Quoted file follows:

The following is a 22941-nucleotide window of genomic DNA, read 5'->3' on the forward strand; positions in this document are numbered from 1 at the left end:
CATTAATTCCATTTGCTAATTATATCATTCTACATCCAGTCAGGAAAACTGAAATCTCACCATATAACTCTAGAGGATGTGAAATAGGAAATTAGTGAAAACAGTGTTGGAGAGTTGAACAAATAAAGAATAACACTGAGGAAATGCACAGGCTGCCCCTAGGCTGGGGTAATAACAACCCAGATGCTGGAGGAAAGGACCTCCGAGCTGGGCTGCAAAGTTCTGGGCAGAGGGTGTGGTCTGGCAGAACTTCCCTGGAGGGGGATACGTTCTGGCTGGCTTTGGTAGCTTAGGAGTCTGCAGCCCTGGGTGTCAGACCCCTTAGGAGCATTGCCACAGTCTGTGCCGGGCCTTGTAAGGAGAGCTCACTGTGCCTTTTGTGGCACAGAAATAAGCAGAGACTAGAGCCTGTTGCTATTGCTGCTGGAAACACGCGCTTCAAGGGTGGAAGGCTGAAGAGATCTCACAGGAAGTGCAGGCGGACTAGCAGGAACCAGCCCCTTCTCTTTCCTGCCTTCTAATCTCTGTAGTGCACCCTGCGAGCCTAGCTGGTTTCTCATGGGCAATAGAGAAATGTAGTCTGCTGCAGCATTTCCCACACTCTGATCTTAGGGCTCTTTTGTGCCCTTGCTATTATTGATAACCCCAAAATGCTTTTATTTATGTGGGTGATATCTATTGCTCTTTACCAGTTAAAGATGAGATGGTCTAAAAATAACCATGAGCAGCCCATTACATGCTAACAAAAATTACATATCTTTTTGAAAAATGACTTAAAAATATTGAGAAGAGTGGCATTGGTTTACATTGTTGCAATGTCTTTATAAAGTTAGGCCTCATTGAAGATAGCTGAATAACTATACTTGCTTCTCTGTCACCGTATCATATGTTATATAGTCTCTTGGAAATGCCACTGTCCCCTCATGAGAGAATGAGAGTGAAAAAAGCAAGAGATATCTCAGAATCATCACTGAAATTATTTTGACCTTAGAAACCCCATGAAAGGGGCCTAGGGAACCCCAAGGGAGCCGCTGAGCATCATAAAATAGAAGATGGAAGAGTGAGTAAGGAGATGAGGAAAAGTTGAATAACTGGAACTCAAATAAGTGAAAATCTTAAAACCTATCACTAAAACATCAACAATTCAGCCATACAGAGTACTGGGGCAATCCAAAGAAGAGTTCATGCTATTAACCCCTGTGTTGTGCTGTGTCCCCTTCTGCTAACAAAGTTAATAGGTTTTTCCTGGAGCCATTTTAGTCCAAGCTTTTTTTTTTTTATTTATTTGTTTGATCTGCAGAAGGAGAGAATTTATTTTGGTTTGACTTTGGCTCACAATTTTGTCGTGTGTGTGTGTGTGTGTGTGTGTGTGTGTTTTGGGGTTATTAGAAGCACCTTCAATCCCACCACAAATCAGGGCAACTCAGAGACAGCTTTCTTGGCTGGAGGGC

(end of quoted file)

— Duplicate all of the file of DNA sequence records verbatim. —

The following is a 22941-nucleotide window of genomic DNA, read 5'->3' on the forward strand; positions in this document are numbered from 1 at the left end:
CATTAATTCCATTTGCTAATTATATCATTCTACATCCAGTCAGGAAAACTGAAATCTCACCATATAACTCTAGAGGATGTGAAATAGGAAATTAGTGAAAACAGTGTTGGAGAGTTGAACAAATAAAGAATAACACTGAGGAAATGCACAGGCTGCCCCTAGGCTGGGGTAATAACAACCCAGATGCTGGAGGAAAGGACCTCCGAGCTGGGCTGCAAAGTTCTGGGCAGAGGGTGTGGTCTGGCAGAACTTCCCTGGAGGGGGATACGTTCTGGCTGGCTTTGGTAGCTTAGGAGTCTGCAGCCCTGGGTGTCAGACCCCTTAGGAGCATTGCCACAGTCTGTGCCGGGCCTTGTAAGGAGAGCTCACTGTGCCTTTTGTGGCACAGAAATAAGCAGAGACTAGAGCCTGTTGCTATTGCTGCTGGAAACACGCGCTTCAAGGGTGGAAGGCTGAAGAGATCTCACAGGAAGTGCAGGCGGACTAGCAGGAACCAGCCCCTTCTCTTTCCTGCCTTCTAATCTCTGTAGTGCACCCTGCGAGCCTAGCTGGTTTCTCATGGGCAATAGAGAAATGTAGTCTGCTGCAGCATTTCCCACACTCTGATCTTAGGGCTCTTTTGTGCCCTTGCTATTATTGATAACCCCAAAATGCTTTTATTTATGTGGGTGATATCTATTGCTCTTTACCAGTTAAAGATGAGATGGTCTAAAAATAACCATGAGCAGCCCATTACATGCTAACAAAAATTACATATCTTTTTGAAAAATGACTTAAAAATATTGAGAAGAGTGGCATTGGTTTACATTGTTGCAATGTCTTTATAAAGTTAGGCCTCATTGAAGATAGCTGAATAACTATACTTGCTTCTCTGTCACCGTATCATATGTTATATAGTCTCTTGGAAATGCCACTGTCCCCTCATGAGAGAATGAGAGTGAAAAAAGCAAGAGATATCTCAGAATCATCACTGAAATTATTTTGACCTTAGAAACCCCATGAAAGGGGCCTAGGGAACCCCAAGGGAGCCGCTGAGCATCATAAAATAGAAGATGGAAGAGTGAGTAAGGAGATGAGGAAAAGTTGAATAACTGGAACTCAAATAAGTGAAAATCTTAAAACCTATCACTAAAACATCAACAATTCAGCCATACAGAGTACTGGGGCAATCCAAAGAAGAGTTCATGCTATTAACCCCTGTGTTGTGCTGTGTCCCCTTCTGCTAACAAAGTTAATAGGTTTTTCCTGGAGCCATTTTAGTCCAAGCTTTTTTTTTTTTATTTATTTGTTTGATCTGCAGAAGGAGAGAATTTATTTTGGTTTGACTTTGGCTCACAATTTTGTCGTGTGTGTGTGTGTGTGTGTGTGTGTGTGTTTTGGGGTTATTAGAAGCACCTTCAATCCCACCACAAATCAGGGCAACTCAGAGACAGCTTTCTTGGCTGGAGGGC